Crab Processors Emphasize Need for Reliable Access to Seasonal Workers
News Release, Maryland Department of Agriculture
ANNAPOLIS, MD—Maryland’s Best Seafood, a marketing program within the Maryland Department of Agriculture, today released a survey measuring the economic impact of the state’s crab industry and the importance of the federal H-2B temporary visa program. Secretary Joe Bartenfelder joined the Chesapeake Bay Seafood Industry Association at an event on Hoopers Island to discuss the results of the survey and the critical role the seafood industry plays in many Maryland communities.
“Blue crabs are an integral part of our state’s heritage and our economy,” said Secretary Bartenfelder. “The world-class crabmeat produced by Maryland processors relies heavily on the availability of seasonal labor via the H-2B visa program. This survey reinforces what we have learned in previous years: a lack of reliable access to H-2B workers poses a major threat to the future of this iconic industry.”
Maryland’s Best Seafood contracted Market Solutions, LLC, to survey the state’s eight largest crab processors to determine the industry’s economic impact and how it is affected by the availability of H-2B workers. All eight crab processors surveyed agreed that the current lottery system for awarding temporary visa requests creates uncertainty that hurts their businesses, and that limiting the number of available H-2B visas hurts Maryland’s seafood industry as a whole.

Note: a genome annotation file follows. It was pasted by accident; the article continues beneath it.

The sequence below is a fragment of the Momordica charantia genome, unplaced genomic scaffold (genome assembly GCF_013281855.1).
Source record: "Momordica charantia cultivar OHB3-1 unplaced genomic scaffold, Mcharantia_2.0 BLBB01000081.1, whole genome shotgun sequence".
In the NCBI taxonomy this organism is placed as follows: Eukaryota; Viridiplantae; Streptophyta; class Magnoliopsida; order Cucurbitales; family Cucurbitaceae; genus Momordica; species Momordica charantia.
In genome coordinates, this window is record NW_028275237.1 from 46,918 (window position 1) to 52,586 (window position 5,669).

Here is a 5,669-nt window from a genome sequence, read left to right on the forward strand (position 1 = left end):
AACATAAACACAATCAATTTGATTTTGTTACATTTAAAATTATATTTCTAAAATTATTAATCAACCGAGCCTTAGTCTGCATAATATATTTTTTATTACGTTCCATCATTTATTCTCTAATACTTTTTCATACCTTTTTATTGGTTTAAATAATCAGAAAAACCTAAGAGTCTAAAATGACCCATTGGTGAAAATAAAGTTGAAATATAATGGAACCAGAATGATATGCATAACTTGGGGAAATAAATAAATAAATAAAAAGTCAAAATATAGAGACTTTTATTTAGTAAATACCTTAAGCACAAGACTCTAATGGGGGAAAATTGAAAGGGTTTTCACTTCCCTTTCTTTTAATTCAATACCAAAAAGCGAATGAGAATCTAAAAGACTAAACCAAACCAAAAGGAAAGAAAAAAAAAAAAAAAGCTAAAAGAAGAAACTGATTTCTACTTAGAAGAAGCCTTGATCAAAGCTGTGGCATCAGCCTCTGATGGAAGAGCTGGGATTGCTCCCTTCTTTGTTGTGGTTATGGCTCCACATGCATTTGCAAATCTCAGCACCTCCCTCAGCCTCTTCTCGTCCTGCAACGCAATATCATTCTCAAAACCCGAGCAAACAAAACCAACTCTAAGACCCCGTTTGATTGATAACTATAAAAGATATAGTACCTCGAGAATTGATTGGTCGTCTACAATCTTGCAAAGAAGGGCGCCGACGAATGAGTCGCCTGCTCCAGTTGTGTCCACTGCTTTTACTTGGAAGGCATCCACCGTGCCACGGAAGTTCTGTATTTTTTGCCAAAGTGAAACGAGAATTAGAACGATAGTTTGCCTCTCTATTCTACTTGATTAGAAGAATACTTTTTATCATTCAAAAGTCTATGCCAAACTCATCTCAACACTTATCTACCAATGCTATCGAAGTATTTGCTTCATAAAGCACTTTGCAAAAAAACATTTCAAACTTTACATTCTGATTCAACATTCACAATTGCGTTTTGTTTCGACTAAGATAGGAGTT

Seven of the eight crab companies indicated that they would not open for the 2020 crab season without adequate H-2B workers. The shuttering of these processors would severely impact the supply of “True Blue” Maryland crabmeat, as well as the livelihoods of American workers who rely on the industry for employment, including commercial watermen, restaurants, and local businesses. Without these seasonal workers, the survey shows that income for watermen would drop by $12.5 million; processors would lose $37-$49 million in sales; Maryland would lose 914-1,367 jobs, and the overall hit to the state’s economy could be $100-$150 million.
In 2019, the survey participants bought more than 14 million pounds of crabs from 416 local watermen at a value of $19 million and directly employed 123 American workers. These businesses supplied crabmeat to 243 restaurants, 94 foodservice distributors, 182 retailers, and 2,300 consumers directly, for a combined $36.7 million in total sales.
The full report, “Impacts of the H-2B Visa Program for Seasonal Workers on Maryland’s Seafood Industry and Economy,” is available on the department’s website.
“Without these temporary workers, and without an end to the arbitrary lottery system, local seafood processors will be unable to open for business or be forced to significantly reduce their operations,” said Governor Larry Hogan in a January 21 letter to federal officials requesting an increase in H-2B visas in support of the industry. “Another year of hardship could permanently damage Maryland’s sustainable seafood industry.”
The H-2B visa program is capped at 66,000 visas per year, though the U.S. Department of Homeland Security is authorized to release up to 64,716 additional visas at the secretary’s discretion.
After a shortage of H-2B visas in 2018, Maryland’s Best Seafood partnered with Maryland Public Television to produce “Maryland Crabs: Tradition & Taste.” The film is available here.